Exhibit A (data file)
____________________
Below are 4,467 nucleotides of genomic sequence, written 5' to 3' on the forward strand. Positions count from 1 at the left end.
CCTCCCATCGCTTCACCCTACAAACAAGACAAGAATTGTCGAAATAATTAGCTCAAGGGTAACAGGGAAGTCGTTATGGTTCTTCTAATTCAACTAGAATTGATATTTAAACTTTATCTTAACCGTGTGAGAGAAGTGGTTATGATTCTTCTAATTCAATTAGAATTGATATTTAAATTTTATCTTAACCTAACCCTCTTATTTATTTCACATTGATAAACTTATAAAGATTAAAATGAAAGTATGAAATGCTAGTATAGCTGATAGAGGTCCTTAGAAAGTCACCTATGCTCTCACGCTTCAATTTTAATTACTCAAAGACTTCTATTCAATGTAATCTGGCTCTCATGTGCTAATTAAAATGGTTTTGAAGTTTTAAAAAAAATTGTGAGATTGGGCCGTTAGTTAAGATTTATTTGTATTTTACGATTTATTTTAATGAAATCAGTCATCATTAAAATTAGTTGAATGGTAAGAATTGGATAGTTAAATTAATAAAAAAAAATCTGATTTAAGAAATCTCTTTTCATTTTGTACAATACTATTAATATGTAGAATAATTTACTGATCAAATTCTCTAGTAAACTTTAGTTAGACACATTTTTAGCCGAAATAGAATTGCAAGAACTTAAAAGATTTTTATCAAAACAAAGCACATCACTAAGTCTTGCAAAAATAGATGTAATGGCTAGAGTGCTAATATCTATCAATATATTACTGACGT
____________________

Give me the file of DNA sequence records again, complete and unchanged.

Below are 4,467 nucleotides of genomic sequence, written 5' to 3' on the forward strand. Positions count from 1 at the left end.
CCTCCCATCGCTTCACCCTACAAACAAGACAAGAATTGTCGAAATAATTAGCTCAAGGGTAACAGGGAAGTCGTTATGGTTCTTCTAATTCAACTAGAATTGATATTTAAACTTTATCTTAACCGTGTGAGAGAAGTGGTTATGATTCTTCTAATTCAATTAGAATTGATATTTAAATTTTATCTTAACCTAACCCTCTTATTTATTTCACATTGATAAACTTATAAAGATTAAAATGAAAGTATGAAATGCTAGTATAGCTGATAGAGGTCCTTAGAAAGTCACCTATGCTCTCACGCTTCAATTTTAATTACTCAAAGACTTCTATTCAATGTAATCTGGCTCTCATGTGCTAATTAAAATGGTTTTGAAGTTTTAAAAAAAATTGTGAGATTGGGCCGTTAGTTAAGATTTATTTGTATTTTACGATTTATTTTAATGAAATCAGTCATCATTAAAATTAGTTGAATGGTAAGAATTGGATAGTTAAATTAATAAAAAAAAATCTGATTTAAGAAATCTCTTTTCATTTTGTACAATACTATTAATATGTAGAATAATTTACTGATCAAATTCTCTAGTAAACTTTAGTTAGACACATTTTTAGCCGAAATAGAATTGCAAGAACTTAAAAGATTTTTATCAAAACAAAGCACATCACTAAGTCTTGCAAAAATAGATGTAATGGCTAGAGTGCTAATATCTATCAATATATTACTGACGT